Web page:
Treasury Struggles With House GOP on Foreign Investments
(Bloomberg) -- Republican lawmakers and the Treasury Department are struggling to reach agreement on legislation to bolster national security reviews of foreign investments, which could upend President Donald Trump’s less confrontational approach toward Chinese firms taking stakes in U.S. companies, according to two people familiar with the matter.
The White House last month decided against the harshest measures to restrict Chinese investment through invoking a national emergency law and instead rallied support for existing legislation to strengthen the Committee on Foreign Investment in the U.S., or CFIUS. U.S. lawmakers from the Senate and House of Representatives are negotiating a compromise for two separate bills that they aim to pass with an annual defense spending bill later this month.
Treasury Secretary Steven Mnuchin is leading the negotiations with Capitol Hill and has been making the case to lawmakers that the president is willing to use stricter investment curbs if the talks on a new CFIUS bill -- the Foreign Investment Risk Review Modernization Act, or FIRRMA -- fail to result in strong legislation.
A key GOP lawmaker, Representative Jeb Hensarling of Texas, is pushing for FIRRMA to be taken care of outside of the defense spending negotiations and that may result in watering down the final language, according to two people familiar with the negotiations. The people said Hensarling’s efforts are backed by House Speaker Paul Ryan of Wisconsin.
After a meeting with Mnuchin and Ryan on Tuesday, Hensarling said that they made “a lot of progress” and continue to narrow the issues.
“My hope remains that we can get this done on NDAA, but it is far more important to get it right than to get it done quick,” Hensarling, who leads the House Financial Services Committee, said in an interview. NDAA is the annual defense spending bill.
Hensarling said the legislation under discussion was “a massive expansion of CFIUS.”
“There are some legitimate national-security issues that have to be taken care of particularly with passive investments, emerging technologies but we also have to be very, very careful that these powers are not abused by future administrations and that they do not have a deleterious effect on direct and foreign investment which is still important for American economic growth,” he said.
Hensarling’s spokeswoman, Sarah Flaim, said that Hensarling is not trying to get the CFIUS bill removed from the defense bill and is trying to strengthen CFIUS reviews.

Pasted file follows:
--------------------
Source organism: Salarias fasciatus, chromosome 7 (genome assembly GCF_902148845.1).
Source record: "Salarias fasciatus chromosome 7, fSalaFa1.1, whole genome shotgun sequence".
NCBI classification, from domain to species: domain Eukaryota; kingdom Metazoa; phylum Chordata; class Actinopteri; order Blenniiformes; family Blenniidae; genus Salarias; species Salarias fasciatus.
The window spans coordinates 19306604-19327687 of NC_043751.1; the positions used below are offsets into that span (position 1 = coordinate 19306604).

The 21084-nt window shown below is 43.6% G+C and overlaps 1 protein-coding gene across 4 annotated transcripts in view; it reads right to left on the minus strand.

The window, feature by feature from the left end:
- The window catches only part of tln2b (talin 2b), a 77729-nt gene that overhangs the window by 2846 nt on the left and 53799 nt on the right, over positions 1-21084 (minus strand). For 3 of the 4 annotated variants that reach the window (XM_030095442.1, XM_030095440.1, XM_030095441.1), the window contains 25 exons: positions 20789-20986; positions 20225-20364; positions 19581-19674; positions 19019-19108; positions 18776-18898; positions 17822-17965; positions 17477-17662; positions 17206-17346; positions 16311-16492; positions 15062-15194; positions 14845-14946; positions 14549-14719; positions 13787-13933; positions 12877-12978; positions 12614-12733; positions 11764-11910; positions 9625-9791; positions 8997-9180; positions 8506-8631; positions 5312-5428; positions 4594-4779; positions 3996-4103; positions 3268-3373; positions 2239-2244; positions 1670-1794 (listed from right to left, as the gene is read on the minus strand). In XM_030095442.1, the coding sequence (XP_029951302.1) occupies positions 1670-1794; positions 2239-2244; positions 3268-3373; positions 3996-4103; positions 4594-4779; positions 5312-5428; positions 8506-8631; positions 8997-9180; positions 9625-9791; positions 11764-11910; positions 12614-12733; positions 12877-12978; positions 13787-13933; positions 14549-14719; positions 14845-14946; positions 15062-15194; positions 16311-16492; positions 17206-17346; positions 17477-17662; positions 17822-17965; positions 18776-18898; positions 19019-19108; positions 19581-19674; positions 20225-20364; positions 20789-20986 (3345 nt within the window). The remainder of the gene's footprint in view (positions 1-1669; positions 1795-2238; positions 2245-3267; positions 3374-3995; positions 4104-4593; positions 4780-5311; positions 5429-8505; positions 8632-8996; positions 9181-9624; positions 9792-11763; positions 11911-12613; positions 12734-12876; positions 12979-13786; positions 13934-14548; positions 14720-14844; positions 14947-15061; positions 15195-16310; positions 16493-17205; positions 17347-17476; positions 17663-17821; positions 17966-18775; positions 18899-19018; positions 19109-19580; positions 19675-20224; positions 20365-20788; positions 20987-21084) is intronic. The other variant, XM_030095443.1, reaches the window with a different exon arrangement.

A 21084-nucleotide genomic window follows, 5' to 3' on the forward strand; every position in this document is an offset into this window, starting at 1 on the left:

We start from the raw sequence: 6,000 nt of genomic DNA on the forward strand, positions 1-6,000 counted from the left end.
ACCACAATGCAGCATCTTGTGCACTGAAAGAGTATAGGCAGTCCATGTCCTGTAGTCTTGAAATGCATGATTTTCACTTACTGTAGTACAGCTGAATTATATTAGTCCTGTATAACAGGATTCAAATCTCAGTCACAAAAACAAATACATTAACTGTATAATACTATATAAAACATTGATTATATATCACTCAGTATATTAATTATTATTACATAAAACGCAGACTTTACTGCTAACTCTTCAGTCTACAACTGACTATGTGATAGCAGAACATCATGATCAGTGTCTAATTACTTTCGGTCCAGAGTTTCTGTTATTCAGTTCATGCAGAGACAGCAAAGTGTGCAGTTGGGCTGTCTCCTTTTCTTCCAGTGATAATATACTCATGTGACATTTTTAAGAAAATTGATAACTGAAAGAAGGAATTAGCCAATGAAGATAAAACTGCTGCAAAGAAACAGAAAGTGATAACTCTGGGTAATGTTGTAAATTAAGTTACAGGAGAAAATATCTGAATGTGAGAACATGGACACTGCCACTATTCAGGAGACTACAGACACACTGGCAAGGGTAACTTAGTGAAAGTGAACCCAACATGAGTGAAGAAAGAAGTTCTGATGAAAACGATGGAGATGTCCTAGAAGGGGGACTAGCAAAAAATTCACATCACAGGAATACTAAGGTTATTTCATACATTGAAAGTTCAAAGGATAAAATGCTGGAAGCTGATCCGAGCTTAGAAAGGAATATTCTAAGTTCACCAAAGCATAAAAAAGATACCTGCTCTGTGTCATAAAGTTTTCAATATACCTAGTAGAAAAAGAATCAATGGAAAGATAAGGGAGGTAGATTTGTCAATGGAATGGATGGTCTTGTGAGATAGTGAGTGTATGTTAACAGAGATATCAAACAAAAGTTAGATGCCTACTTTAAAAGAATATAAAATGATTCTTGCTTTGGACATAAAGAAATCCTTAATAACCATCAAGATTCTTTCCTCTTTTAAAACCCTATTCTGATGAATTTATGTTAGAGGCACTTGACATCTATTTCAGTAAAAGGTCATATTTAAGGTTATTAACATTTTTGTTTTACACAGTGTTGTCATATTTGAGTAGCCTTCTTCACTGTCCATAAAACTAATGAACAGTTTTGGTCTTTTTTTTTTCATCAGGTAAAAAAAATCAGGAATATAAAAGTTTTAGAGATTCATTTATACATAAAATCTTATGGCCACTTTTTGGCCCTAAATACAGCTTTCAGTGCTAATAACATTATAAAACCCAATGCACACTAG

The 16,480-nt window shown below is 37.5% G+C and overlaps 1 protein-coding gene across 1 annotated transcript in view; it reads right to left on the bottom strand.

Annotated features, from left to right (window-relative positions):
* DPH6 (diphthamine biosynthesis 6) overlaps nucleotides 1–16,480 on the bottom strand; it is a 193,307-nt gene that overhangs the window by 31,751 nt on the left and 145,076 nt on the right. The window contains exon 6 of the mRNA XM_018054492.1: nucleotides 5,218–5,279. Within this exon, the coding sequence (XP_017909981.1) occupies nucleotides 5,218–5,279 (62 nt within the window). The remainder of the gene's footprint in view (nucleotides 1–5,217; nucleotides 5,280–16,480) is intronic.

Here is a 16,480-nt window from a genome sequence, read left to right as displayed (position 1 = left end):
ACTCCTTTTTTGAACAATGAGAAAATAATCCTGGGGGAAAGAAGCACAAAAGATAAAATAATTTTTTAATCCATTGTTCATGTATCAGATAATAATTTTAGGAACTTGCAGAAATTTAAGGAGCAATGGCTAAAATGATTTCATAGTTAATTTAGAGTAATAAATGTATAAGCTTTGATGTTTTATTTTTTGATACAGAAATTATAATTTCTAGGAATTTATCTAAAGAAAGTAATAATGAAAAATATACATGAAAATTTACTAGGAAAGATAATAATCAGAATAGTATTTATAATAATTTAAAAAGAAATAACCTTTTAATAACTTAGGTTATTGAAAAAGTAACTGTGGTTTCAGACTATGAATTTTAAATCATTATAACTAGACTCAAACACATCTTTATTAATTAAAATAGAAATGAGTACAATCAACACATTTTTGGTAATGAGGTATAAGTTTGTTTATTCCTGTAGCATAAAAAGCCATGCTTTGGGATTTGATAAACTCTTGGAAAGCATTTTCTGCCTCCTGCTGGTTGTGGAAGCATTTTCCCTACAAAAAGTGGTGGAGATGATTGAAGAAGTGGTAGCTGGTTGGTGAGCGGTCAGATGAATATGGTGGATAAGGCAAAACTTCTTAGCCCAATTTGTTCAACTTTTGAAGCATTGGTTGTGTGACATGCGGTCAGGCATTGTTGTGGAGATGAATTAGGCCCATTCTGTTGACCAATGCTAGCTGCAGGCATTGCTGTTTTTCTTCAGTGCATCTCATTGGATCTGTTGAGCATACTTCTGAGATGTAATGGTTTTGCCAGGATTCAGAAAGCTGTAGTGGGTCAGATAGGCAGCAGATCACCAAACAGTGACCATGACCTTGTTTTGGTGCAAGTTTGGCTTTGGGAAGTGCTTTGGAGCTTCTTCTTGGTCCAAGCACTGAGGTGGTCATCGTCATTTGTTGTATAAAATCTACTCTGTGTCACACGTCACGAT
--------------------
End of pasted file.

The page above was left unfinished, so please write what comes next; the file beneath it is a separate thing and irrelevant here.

“The chairman and his staff have been actively working with the conference to negotiate this as part of NDAA and ensure that the final bill truly strengthens and protects national security," she said.
A senior Republican aide, who spoke on condition of anonymity to discuss the deliberations, rejected the idea that the goal was to dilute the language.
The latest Senate draft of the legislation takes a stronger approach to allowing CFIUS to review real estate transactions close to military sites, contains broad critical infrastructure protections and a mandatory declaration provision related to state-owned enterprises, according to a draft obtained by Bloomberg News that was dated July 17.
The Senate version also establishes an information-sharing framework with allies and adopts a component from the House draft on fees to be charged by CFIUS, according to the draft. The “white list” of allied countries whose investments may not be subject to higher scrutiny, a feature of the Senate bill that’s not in the House version, will be debated by congressional staff late Tuesday, according to a person familiar with the negotiations.
If the CFIUS language is taken out of the must-pass defense bill, it could languish before Congress for months.
An impasse on the pending legislation could risk harsher unilateral measures being put back on the table. Trump last month indicated that he would consider that route if lawmakers fail to deliver a strong bill.
“Should Congress fail to pass strong FIRRMA legislation that better protects the crown jewels of American technology and intellectual property from transfers and acquisitions that threaten our national security -- and future economic prosperity -- I will direct my administration to deploy new tools, developed under existing authorities, that will do so globally,” Trump said in a statement on June 27.
The top Democrat on the House Armed Services Committee, Adam Smith of Washington, said there are legitimate concerns CFIUS doesn’t have capacity to handle a huge new caseload, so it’s not surprising Hensarling is fighting for changes.
Business lobbyists say that overly strict reviews would threaten billions of dollars worth of in-bound foreign investment. The Senate bill has a stronger requirement for mandatory investment reviews unless a country qualifies for a special exempt list. The House version favored by Hensarling reserves the strongest reviews for a short list of counties of special concern.
House Armed Services Committee Chairman Mac Thornberry said that he’s planning to stick to his timeline for finishing up and possibly voting on a final defense authorization bill by July 27. That means negotiations would have to wrap up by the end of this week. Thornberry, a Texas Republican, said in an interview that CFIUS negotiators know his timeline and that he’s letting them sort it out. He left the door open to possibly leaving the overhaul out of the bill if they don’t reach agreement.
The people familiar with the negotiations said that other Cabinet officials, including Defense Secretary Jim Mattis, Secretary of State Mike Pompeo and Vice President Mike Pence could get involved if Hensarling and Ryan maintain their position in the talks.
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